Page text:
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ESP32 - first steps

This post describes my first steps with ESP32. It was originally written as preparation for TA’ing communications week in MIT’s fabclass. I cover basic setup, firmware deployment and a hint of benchmarking.

Warning: This post was written in November 2016. ESP32 is brand spanking new and should be considered a moving target.

Contents:

What is the ESP32?

ESP32, successor to the beloved ESP8266, is system on a chip (SoC) that can do (almost) anything:

  • Real concurrency with two cores
  • WIFI
  • Bluetooth
  • BLE
  • Much more

esp32-arch

Espressif, the manufacturer, have been kind enough to send some units of their new ESP32 modules for evaluation. (huge thanks to John Lee @EspressifSystem) I will demonstrate basic connectivity, different ways to program it, and basic benchmarking.

Hardware Setup

Equipment Used

  • ESP32 WROOM32 module. This is Espressif’s own ESP32 module. It’s safe to assume that we’ll see ESP32 used in modules from 3rd party manufacturers in the near future (AI was the lead module manufacturer for the ESP8266).
  • ESP32 Breakout board. Espressif provided us with simple breakout boards that expose all I/O pins and physical buttons for RESET and BOOT MODE. There are other boards available to order as well as designs to mill your own.
  • FTDI Cable
  • 3.3V Power Supply (up to 500mA). DO NOT USE THE FTDI POWER - IT CAN’T PROVIDE ENOUGH CURRENT. (TRUST ME - I’VE TRIED)

Note: soldering the module to the breakout board proved non-trivial, the ground plane is very large so a high wattage soldering iron is recommended for soldering the ground pads.

Basic Connectivity

esp32-pinout

  • VCC (ESP32) -> 3.3V (POWER)
  • GND (ESP32) -> GND (POWER)
  • GND (ESP32) -> GND (FTDI)
  • TX (ESP32) -> RX (FTDI)
  • RX (ESP32) -> TX (FTDI)

esp32-pinout

Sanity Check

  1. Open a terminal emulator on the FTDI port with a BAUD rate of 115200
  2. Hit the RESET button
⇒  miniterm.py /dev/tty.usbserial-XXXXXXXX 115200
ets Jun  8 2016 00:22:57
rst:0x1 (POWERON_RESET),boot:0x13 (SPI_FAST_FLASH_BOOT)
....
IDF version : master(db93bceb)
WIFI LIB version : master(934d079b)
ssc version : master(r283 4d376412)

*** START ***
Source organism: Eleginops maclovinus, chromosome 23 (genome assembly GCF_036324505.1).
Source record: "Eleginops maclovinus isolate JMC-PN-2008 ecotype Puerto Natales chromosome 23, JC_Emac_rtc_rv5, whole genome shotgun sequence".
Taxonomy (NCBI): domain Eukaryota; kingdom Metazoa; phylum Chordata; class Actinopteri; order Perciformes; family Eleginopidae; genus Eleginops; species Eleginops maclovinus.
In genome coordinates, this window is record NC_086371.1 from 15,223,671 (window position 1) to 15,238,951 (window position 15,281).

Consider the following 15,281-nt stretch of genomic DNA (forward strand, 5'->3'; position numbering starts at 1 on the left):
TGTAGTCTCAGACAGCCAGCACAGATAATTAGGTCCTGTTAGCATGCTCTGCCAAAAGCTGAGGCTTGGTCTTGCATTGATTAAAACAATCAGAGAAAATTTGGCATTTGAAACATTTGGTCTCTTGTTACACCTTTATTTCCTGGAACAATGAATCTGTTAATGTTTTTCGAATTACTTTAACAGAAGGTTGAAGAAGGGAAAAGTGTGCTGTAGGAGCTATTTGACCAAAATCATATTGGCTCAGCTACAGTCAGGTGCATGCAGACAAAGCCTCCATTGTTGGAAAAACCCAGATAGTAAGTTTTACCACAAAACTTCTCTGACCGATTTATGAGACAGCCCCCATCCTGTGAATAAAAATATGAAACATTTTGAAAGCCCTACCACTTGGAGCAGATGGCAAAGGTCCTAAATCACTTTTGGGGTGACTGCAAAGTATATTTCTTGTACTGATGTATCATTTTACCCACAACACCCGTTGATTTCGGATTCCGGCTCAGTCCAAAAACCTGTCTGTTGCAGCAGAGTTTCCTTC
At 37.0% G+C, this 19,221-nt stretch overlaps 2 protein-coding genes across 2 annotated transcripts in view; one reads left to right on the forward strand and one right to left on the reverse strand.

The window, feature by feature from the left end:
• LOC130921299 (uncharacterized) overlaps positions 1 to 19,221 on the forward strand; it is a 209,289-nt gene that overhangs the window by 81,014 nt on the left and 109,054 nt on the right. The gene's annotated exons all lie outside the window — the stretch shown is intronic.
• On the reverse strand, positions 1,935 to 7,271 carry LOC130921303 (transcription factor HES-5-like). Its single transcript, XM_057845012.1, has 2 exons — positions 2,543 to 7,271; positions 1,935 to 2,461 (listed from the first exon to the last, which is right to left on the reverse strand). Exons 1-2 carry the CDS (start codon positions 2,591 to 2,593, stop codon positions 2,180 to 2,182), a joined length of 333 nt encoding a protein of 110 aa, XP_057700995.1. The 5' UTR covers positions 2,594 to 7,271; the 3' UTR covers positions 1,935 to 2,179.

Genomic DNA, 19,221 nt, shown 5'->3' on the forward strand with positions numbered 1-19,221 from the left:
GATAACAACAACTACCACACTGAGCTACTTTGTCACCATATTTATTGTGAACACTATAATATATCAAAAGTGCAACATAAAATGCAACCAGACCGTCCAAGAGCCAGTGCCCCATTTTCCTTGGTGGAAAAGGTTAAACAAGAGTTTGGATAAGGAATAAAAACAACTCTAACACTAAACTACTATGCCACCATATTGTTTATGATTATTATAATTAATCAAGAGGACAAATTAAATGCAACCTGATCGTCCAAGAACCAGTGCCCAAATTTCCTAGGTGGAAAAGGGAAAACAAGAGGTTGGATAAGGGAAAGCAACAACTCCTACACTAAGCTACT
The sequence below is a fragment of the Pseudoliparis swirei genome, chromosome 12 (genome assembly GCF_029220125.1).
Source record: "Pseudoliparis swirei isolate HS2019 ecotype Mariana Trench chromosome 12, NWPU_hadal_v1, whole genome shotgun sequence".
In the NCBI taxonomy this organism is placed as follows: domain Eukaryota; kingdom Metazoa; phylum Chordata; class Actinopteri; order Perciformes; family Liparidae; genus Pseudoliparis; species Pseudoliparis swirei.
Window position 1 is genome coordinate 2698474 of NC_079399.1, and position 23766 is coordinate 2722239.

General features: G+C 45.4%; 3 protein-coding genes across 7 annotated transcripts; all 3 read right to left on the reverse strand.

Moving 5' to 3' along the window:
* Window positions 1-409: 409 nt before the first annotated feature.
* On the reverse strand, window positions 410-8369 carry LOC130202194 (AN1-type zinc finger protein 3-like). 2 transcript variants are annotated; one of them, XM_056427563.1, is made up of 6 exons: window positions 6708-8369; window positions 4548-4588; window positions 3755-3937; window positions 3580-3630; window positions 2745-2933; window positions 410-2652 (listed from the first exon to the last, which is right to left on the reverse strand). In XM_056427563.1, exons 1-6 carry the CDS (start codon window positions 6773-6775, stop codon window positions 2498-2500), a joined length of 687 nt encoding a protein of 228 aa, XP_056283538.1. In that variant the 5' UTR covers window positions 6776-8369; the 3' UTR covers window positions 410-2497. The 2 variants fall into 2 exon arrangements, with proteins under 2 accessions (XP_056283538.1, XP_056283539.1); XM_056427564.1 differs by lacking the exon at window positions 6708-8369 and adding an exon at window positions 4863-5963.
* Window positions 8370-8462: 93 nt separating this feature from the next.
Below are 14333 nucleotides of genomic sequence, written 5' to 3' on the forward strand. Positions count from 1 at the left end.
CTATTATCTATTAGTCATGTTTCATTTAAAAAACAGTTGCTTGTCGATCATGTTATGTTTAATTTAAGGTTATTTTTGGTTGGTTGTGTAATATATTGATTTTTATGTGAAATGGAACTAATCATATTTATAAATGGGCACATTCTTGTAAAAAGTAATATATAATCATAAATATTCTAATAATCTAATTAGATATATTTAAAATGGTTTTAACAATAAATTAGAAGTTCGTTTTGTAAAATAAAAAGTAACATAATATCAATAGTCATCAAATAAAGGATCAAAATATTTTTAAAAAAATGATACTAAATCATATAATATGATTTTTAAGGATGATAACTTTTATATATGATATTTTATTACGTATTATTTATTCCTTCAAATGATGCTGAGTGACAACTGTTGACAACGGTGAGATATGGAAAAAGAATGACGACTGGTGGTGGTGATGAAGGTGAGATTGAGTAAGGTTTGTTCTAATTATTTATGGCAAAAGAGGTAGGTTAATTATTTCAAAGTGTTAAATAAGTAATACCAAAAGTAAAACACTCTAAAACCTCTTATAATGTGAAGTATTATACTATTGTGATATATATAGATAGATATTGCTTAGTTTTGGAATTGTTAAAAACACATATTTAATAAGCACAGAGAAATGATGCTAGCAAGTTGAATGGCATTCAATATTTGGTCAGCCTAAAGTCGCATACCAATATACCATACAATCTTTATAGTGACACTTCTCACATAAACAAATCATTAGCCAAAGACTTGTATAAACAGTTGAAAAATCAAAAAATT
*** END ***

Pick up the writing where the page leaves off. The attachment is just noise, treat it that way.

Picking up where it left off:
!!!ready!!!
mode : softAP(26:0a:c4:00:27:f4)
dhcp server start:(ip: 192.168.4.1, mask: 255.255.255.0, gw: 192.168.4.1)
+WIFI:AP_START

Not only does it work, it even defaults to opening a public access point

⇒  airport -s | grep ESP
ESP_0027F4 26:0a:c4:00:27:f4 -14  1,+1    Y  -- NONE
When a device enters the network:
n:1 0, o:1 0, ap:1 1, sta:255 255, prof:1
add 1
station: 80:e6:50:27:b6:62 join, AID = 1, g, 20
+SOFTAP:STACONNECTED,80:e6:50:27:b6:62

I couldn’t find any other interesting things in the provided firmware. In case you were wondering, like me, whether ESP8266’s AT command-set works in this prompt, the answer is no. It’s not very clear what commands do work here. (If you know of some, leave them in the comments below)

Programming

FreeRTOS

Before programming this chip it’s crucial to understand that, unlike other embedded systems, the ESP32 comes with a light operating system - FreeRTOS. The following methods to program this chip don’t replace the FreeRTOS firmware, but rather deploy applications for it to run. I imagine that in the near future we’ll see other operating systems or no-os approaches for reprogramming these chips.

There are currently two methods to program the ESP32: the ESP-IDF and the ESP32 arduino Core.

ESP - IDF

Espressif IoT Development Framework is a set of open source libraries and tools to facilitate deployment of apps to ESP32s FreeRTOS.

Code Example : HTTP GET request using the ESP IDF

ESP32 ARDUINO CORE

Espressif have also been hard at work to get the maker community happy and makers love Arduino. The ESP32 arduino core integrates ESP-IDF deeply into the arduino tools. This includes providing a WiFi API that is almost 100% compatible with existing wifi shields for arduino.

Code Example : HTTP GET request using the ESP32 Arduino Core

Note: currently, to take advantage of the concurrency capabilities - IDF is the way to go.

Ring Oscillator benchmark

Ring oscillator tests measure the minimal amount of time it takes for a signal to get out of a chip and back through peripherals.

In practice, it means shorting two pins with a jumper, defining one as input and the other as output, and then writing and reading as fast as possible. The result is recorded with an oscilloscope connected to the shortened pins and ground.

Here, I measure both programming methods mentioned earlier:

FreeRTOS (code) Arduino Core (code)
rtos-ro1.63MHz core-ro1.05MHz

Conclusion: the Arduino program is about 65% slower than the lower level FreeRTOS program. However, usually in these type of tests, the portability of arduino code comes with a much bigger performance drop. Good job, Espressif!

Note: These tests only occupy one core. The second core is free to perform other tasks, such as networking. Example.

More Resources

Thanks: